If you didn’t think RIM was in trouble before one of the co-CEO’s had a meltdown on BBC you certainly started to wonder once that happened. For someone at that level to crack on TV in such a way they must be under immense pressure, now we know what it was. The company has hit a bad time. When that interview happened he must have known the Playbook just wasn’t ready and they had sacrificed the timing on the next model of the Blackberry (and how many great devs) to get that thing out fast. The delays are something they couldn’t afford with Apple’s profits soaring and Android making a whole bunch of different hardware decent to use. The media reaction is visceral, the talk of layoffs is the big news but lacks perspective and certainly is going to do some damage to their stock price (down to ~$25 from $45). Look at their basic numbers though, they are still OK with a lot of cash in the bank but they can’t afford business as usual. It is time to wake up.
There is a lot of talk about what they need to do or if they could be sold. I won’t pretend to have any idea on that. What I do know is that the culture there is broken — no I don’t work there but I have enough friends there and hear enough Office Space-esque stories that you know something is wrong. I know they love cubicles. I know they do nothing like what Google or Desire2Learn does locally for their employees. I know the office environment resembles an insurance company in the 1990′s (for most staff). I know they completely ignore Silicon Valley. RIM is competing with Apple, Google, and Microsoft on devices but on the culture side they don’t come close. Could they be “too Canadian?” By that I mean too boring, too risk adverse, too safe in how they behave, and very conservative in what they allow their employees to do or act in the workplace.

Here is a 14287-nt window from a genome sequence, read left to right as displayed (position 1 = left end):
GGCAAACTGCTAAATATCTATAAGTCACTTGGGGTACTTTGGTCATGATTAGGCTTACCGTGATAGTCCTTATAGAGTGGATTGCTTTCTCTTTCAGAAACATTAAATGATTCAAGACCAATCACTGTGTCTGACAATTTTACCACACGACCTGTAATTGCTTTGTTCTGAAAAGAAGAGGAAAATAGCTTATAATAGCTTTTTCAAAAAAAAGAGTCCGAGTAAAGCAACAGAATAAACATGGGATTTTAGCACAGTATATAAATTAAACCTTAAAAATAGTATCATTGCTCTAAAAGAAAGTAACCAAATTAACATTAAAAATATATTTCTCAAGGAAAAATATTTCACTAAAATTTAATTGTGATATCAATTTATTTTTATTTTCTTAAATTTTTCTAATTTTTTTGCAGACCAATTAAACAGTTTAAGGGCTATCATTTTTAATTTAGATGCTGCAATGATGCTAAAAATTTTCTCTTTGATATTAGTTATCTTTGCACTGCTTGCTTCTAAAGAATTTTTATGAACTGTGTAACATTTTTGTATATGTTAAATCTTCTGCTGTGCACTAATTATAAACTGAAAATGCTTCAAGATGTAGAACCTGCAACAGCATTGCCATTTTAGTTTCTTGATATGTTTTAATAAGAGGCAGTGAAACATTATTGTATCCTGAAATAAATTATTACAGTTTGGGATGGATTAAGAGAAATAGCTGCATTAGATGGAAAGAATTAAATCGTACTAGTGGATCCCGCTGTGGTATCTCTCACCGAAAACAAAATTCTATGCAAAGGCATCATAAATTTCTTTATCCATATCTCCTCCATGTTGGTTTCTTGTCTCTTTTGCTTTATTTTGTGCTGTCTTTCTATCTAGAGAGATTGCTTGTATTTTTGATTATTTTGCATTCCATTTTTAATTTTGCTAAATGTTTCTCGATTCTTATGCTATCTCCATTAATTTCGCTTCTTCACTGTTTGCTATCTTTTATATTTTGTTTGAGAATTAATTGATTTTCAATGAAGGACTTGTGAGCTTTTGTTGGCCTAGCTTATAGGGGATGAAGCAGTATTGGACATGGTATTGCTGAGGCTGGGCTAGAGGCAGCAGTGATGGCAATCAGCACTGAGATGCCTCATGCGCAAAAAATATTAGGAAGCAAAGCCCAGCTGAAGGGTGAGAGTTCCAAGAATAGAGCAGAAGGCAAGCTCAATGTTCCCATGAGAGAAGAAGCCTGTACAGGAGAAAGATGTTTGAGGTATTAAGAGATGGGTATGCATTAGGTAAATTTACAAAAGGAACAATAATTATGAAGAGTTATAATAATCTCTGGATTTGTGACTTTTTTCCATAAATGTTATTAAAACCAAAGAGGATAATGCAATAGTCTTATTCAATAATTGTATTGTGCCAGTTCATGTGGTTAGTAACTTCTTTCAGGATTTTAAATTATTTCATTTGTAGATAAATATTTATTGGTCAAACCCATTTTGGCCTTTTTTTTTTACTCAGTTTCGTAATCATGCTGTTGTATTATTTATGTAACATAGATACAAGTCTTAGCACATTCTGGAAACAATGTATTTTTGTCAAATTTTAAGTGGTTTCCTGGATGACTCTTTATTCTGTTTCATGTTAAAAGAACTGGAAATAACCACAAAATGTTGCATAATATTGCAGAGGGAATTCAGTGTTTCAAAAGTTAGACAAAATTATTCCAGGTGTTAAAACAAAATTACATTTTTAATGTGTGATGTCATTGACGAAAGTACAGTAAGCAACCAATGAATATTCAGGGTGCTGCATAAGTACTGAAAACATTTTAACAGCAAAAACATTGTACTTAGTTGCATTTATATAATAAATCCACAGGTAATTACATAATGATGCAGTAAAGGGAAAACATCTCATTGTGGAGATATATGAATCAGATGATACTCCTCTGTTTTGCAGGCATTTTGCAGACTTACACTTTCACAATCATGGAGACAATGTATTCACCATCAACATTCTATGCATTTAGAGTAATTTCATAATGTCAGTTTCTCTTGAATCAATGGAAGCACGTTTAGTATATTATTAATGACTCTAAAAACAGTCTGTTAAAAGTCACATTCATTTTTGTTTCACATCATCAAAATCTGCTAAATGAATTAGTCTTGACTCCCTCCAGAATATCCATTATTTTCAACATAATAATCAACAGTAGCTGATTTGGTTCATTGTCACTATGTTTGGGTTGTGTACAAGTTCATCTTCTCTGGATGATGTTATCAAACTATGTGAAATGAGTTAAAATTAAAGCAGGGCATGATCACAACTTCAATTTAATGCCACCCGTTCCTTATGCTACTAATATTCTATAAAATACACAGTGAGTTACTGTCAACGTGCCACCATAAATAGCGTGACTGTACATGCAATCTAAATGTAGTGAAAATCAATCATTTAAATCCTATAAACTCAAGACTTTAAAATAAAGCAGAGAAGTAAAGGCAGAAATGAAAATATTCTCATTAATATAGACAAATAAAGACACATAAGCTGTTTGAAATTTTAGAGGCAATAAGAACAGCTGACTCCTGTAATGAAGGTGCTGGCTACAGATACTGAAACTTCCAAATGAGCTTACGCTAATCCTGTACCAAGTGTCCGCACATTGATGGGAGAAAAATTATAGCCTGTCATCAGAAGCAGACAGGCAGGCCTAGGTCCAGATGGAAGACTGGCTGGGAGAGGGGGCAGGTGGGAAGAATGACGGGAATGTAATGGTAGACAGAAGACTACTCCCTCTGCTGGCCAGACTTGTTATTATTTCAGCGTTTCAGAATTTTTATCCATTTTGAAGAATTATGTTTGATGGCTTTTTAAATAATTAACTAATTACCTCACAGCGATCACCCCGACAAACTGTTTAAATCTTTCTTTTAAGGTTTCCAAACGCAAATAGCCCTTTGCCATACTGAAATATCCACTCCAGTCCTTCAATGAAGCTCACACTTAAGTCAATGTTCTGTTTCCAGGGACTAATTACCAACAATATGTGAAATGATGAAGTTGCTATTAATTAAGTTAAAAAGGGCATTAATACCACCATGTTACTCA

Here is how I would fix RIM: make it fun.
How do you do that? I have no idea with 17000 people. A guess? They have to let go of all the rules they have for themselves. They have to let go of their products. They have to let go of their OS. None of that means throw everything out but take away all their staff’s Blackberries and get them iPhone’s and Android powered phones. Use them. Fall in love with them like everyone else. Then find the flaws, the real flaws, not just the spec sheet ones (Do not sell me on “real multitasking” on the playbook, who the heck watches a movie AND plays a game on the same 7 inch screen?) and make the Blackberry better.
By the way you already have iCloud at RIM and I bet it works way better than iCloud will for the next 8 months. It is called BES and BBM but no one there seems to see the oppertunity there.
Disclaimer: I have never owned a Blackberry because I have never been impressed with their products.
After the most awesome two months and a bit I have experienced in my professional career I have yet to sit down and take stock. There simply isn’t time to take a breath but I am going to take a moment and explain what is going on with my part of the universe. By now everyone knows we (at VeloCity) got some funding from, to many, was a very unlikely source. That funding was the missing piece — now we have the funds to give people a chance to try that may not have been able to as we can now clear the financial limitation.
The VeloCity program is going to be a full service incubator for students like none other.